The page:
Due to the numerous challenges to have basic services such as water, electricity, and domestic gas, 23% of citizens reported their willingness to migrate to another country. Most respondents indicated that they would migrate to countries in Latin America (41%), Europe (11%), or the United States (7%), while 16% of respondents were willing to move to other cities within Venezuela (e.g., Caracas and Valencia).

Unrests and attacks by state security forces

Due to continuous waves of violation of human rights before and during 2019, members of a technical mission of the Office of the United Nations High Commissioner for Human Rights visited Venezuela in March 2019. The technical mission preceded the visit to Venezuela of the High Commissioner, Michelle Bachelet. On July 5, 2019, Bachelet's office presented a comprehensive report regarding the human rights situation in the country between January 2018 and May 2019. The report shows a deterioration of the economic and social rights as the Venezuelan economy contracted, the oil production decreased, and inflation levels rose steeply (UN Human Rights Office of the High Commissioner 2019).

Due to the political and socio-economic developments in Venezuela, protests continued to take place in 2019 (Figure 1). According to The Armed Conflict Location & Event Data Location (2020), three specific developments motivated protests and riots in Venezuela.6 The first was the recurring electric blackouts across Venezuela caused by failures in the country's hydroelectric generation system during the months of March, April, and July. The second was the leadership of Juan Guaidó. Once Guaidó challenged the leadership of Nicolás Maduro, several demonstrations started to take place across the country in support of Guaidó. The third was demands made by health workers, teachers, and public workers to respect their collective contracts, request the dollarization of their wages, as well as demand the distribution of food and basic services between September and November of 2019.

Source: The Armed Conflict Location & Event Data Project.

Figure 1 Number of protests and riots in Venezuela in 2019 

Various local and international organizations also revealed another problem: extrajudicial killings conducted by state security forces toward political dissidents and civilians. Only in 2018, 5,287 people were killed by state forces, allegedly, due to “resistance to authority” and more than 1,569 people were killed between January and May 2019 (UN Human Rights Office of the High Commissioner 2019). Most of these attacks keep taking place in low-income communities and go unpunished. Although major police reforms took place since 2006 (Gan 2020), the widespread of extrajudicial killings incremented abruptly after the creation in 2017 of a special unit called Special Action Forces (FAES), and the preeminence of the militarization of citizen security forces. Frequently, the UN Human Rights Office of the High Commissioner, Human Rights Watch, and local organizations have called the regime of Nicolás Maduro not to use FAES and other police forces' actions to maintain social control. However, the regime has not responded to these demands.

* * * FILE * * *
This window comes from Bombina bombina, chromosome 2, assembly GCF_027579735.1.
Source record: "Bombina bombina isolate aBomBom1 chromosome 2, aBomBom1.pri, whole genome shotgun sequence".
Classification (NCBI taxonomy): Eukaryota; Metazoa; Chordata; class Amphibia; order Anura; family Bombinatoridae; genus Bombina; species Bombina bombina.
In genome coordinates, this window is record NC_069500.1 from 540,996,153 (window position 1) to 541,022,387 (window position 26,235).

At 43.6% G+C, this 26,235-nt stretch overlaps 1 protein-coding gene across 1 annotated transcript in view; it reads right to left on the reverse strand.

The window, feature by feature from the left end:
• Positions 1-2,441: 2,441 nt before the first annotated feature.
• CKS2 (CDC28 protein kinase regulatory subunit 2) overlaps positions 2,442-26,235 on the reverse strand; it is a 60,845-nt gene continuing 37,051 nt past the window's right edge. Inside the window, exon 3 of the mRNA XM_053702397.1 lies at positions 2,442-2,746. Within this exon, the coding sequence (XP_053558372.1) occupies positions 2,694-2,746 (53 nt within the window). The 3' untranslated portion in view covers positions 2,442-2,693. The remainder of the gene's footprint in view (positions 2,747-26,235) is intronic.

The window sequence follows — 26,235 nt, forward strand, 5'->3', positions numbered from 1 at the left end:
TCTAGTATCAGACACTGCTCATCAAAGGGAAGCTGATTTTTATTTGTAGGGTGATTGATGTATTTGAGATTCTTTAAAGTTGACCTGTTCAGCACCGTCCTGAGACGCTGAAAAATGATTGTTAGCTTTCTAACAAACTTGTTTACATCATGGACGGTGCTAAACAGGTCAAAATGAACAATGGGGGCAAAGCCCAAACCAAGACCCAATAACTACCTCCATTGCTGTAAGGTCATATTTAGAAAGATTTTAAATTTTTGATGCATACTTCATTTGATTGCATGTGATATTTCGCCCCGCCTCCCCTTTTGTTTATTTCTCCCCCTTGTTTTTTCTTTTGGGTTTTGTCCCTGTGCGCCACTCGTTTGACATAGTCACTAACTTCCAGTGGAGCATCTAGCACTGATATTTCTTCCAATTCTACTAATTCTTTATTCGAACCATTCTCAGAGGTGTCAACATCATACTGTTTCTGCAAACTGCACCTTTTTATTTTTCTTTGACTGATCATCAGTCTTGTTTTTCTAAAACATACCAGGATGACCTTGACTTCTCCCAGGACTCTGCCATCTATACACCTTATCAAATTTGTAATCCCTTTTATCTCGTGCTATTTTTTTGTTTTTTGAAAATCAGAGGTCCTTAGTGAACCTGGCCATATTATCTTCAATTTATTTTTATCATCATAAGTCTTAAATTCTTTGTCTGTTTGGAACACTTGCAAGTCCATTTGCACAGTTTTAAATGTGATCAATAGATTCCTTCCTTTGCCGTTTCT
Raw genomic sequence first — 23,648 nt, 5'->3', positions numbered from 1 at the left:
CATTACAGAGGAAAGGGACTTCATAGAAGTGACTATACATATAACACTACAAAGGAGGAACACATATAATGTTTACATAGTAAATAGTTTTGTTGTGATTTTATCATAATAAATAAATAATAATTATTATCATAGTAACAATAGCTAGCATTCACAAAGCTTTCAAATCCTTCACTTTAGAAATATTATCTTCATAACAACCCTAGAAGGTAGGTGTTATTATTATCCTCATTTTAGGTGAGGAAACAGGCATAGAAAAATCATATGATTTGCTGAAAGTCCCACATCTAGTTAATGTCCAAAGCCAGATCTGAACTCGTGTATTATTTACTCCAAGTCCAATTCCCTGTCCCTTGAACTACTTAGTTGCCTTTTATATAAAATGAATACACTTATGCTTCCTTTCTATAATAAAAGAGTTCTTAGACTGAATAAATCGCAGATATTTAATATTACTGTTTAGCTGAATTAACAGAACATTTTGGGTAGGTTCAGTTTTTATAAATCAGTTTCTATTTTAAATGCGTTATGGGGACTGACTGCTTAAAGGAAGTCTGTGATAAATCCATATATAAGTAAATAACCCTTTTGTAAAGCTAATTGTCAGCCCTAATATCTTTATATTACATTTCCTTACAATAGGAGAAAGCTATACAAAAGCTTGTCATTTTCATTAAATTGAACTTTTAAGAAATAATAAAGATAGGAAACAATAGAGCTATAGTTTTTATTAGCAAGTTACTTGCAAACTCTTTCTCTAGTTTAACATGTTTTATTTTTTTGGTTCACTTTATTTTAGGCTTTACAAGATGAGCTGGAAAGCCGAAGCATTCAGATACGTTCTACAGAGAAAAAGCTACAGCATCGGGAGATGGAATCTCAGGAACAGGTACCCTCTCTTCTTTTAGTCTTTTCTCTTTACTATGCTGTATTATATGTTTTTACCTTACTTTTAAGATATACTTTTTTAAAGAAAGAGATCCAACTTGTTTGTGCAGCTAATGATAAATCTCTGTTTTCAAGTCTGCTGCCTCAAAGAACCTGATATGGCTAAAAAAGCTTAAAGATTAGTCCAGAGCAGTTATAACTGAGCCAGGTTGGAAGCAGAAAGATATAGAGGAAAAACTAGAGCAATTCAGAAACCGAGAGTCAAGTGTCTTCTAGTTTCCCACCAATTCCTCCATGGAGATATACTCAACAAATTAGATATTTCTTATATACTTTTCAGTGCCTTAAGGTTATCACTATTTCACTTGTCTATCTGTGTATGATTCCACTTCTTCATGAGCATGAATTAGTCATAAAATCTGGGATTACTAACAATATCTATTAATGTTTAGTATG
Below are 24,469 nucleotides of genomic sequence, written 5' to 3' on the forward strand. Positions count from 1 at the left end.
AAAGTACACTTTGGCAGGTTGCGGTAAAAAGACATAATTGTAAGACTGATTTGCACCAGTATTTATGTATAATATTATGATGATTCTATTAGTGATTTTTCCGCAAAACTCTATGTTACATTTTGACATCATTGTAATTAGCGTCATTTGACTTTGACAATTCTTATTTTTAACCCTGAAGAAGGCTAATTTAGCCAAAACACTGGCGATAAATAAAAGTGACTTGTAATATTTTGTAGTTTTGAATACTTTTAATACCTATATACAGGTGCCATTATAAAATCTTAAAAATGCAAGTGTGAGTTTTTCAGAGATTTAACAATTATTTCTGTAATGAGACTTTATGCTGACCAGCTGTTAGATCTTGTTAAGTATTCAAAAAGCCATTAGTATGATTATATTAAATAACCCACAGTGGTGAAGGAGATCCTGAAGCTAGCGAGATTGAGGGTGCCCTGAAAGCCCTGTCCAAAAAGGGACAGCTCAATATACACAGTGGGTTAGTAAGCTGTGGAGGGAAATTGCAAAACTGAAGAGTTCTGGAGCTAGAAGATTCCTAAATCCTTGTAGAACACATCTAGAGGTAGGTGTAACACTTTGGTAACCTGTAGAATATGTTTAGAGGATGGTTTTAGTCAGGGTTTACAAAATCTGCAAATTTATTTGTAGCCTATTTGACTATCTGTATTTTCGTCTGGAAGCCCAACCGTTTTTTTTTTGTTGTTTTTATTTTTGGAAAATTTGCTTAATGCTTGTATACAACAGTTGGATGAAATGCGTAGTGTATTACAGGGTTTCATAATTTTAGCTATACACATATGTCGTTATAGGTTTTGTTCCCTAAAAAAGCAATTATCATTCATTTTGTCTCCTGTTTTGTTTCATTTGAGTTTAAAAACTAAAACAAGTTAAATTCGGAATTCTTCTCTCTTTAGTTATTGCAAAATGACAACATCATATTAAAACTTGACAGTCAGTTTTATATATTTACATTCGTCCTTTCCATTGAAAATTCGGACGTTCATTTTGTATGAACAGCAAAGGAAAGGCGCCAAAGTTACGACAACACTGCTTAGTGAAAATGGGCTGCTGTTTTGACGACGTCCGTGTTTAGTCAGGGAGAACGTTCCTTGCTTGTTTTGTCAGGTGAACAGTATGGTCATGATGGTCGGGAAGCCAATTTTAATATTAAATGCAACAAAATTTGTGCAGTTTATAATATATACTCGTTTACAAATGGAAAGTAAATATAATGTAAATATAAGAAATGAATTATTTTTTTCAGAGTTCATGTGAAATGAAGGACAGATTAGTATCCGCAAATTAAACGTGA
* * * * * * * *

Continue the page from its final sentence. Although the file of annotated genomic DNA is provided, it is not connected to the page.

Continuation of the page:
Increasing activities of Colombian armed groups and drug cartels in Venezuela

Armed groups, including the Colombian Revolutionary Armed Forces (FARC), the National Liberation Army (ELN), People's Liberation Army (EPL), and United Self-Defense Forces of Colombia (AUC), have been present in Venezuela for years. Particularly, the ELN and FARC have been in border states even before Hugo Chávez took power in 1999 (Boraz 2007). However, after 1999 these groups have progressively taken control of certain territories to establish drug trafficking corridors and illegal mining activities. In the southern state of Bolívar, for example, ELN members have clashed with local mafias or sindicatos, as well as local communities for the control of mines and drug trafficking corridors between Venezuela and Brazil and Venezuela and Colombia. In 2019, local and international organizations reveal that there was a presence of members of the ELN in states beyond Bolívar state such as Amazonas, Apure, Táchira, and Zulia, with new bases in Barinas Falcón, Guárico, and Lara states (FundaRedes 2019; InSight Crime 2020). ELN's activities have exposed to terror local and vulnerable communities such as indigenous groups and miners (International Crisis Group 2019; Rendon et al 2020), which has pushed local communities to migrate (to avoid death) or be constantly threatened (and face death) by these armed groups.